Parental Leave

The highest paid men in Australia are being paid at least $162,000 more than the highest paid women, but women could be on par with men in most management roles within the next two decades, our latest Gender Equity Insights report shows.

Friday 8 March 2019 is International Women’s Day. This year’s theme, Balance for Better, is an opportunity to reflect on the areas where balance can better our communities, workplaces and personal lives. Here are some key facts about balance for women and work in Australia.

The highest paid men in Australia are being paid at least $162,000 more than the highest paid women, but women could be on par with men in most management roles within the next two decades, a new report shows. 

Australia’s cumulative retirement system means women continue to retire with roughly half the superannuation of men, with the overall gender difference in superannuation balances standing at 38.8%.

The 2018-19 leading employers understand the importance of parental leave and flexible work as key drivers to lowering the gender pay gap.

This paper explores the different parental leave policies available in OECD countries and offers suggestions for increasing the share of men using parental leave.

Stockland has developed a program to support parents and carers, including on-site childcare and advanced parental leave benefits, as well as strongly promoting primary carer’s leave to male employees.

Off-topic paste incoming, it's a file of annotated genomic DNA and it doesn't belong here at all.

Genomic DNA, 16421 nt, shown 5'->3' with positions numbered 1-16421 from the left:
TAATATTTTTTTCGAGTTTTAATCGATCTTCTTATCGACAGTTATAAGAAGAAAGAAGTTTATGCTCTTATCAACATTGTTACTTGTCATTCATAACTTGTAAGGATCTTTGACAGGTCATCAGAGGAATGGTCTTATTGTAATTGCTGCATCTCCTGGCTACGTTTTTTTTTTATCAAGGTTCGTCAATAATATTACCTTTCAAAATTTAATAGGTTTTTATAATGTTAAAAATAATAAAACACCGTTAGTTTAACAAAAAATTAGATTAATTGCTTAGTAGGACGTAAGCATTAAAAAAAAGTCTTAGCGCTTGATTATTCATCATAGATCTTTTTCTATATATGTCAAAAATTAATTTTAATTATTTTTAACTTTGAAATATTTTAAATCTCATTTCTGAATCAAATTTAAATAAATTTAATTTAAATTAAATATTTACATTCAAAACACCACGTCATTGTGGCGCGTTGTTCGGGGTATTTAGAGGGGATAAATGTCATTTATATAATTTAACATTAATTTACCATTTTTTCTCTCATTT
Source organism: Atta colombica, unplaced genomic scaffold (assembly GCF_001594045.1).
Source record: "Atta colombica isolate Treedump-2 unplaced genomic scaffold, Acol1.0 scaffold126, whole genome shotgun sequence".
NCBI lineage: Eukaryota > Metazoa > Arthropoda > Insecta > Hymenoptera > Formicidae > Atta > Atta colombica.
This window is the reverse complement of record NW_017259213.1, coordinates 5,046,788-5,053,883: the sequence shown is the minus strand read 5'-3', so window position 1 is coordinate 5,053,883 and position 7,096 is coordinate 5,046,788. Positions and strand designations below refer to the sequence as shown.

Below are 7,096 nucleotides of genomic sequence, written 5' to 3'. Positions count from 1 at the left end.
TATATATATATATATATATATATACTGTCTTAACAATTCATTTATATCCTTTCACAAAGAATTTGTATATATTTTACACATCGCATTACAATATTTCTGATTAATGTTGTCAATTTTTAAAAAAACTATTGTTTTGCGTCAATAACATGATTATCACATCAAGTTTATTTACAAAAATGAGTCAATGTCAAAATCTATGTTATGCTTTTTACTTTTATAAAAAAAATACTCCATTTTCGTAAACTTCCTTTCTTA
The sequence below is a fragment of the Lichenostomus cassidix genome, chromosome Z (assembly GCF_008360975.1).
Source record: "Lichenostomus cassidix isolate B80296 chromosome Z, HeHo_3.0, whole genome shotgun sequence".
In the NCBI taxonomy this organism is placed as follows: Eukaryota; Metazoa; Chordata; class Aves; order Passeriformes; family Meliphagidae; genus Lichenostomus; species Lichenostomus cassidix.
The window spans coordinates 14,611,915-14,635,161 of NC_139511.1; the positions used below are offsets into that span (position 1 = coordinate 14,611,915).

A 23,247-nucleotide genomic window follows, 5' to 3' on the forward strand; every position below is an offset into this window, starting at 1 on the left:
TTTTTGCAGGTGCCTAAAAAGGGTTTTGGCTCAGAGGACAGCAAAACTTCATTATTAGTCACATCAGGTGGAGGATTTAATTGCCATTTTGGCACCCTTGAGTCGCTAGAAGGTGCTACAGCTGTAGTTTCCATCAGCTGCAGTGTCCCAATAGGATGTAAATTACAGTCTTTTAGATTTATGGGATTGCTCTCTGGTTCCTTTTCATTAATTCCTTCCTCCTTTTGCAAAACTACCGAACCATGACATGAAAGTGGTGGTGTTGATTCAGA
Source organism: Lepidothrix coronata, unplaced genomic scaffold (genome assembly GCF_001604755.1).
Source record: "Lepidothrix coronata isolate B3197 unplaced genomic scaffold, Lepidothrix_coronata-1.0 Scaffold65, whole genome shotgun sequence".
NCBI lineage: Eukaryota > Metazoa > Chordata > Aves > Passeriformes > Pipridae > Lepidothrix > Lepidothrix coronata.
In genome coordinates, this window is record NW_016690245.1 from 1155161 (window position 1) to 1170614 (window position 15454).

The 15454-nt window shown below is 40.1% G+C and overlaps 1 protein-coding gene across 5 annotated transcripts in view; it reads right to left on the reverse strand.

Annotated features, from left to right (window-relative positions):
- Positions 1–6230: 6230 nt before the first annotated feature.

The latest WGEA data confirms that when Australian employers take action- the gender pay gap declines. Five years of WGEA data shows that year-on-year employer action to address pay equity has increased and year-on-year the gender pay gap has decreased.

Today, alongside the launch of WGEA’s fifth year of data, we have also launched a brand new way for you to explore WGEA’s archives of individual employers’ data. The WGEA Data Explorer has been updated and is now a one-stop shop for all public data collected by the Agency.

The 2017-18 data is in and it shows that access to paid parental leave has stalled for carers of both genders. This is a disappointing result, as employees of both genders try to combine work with their caring responsibilities as a normal part of life.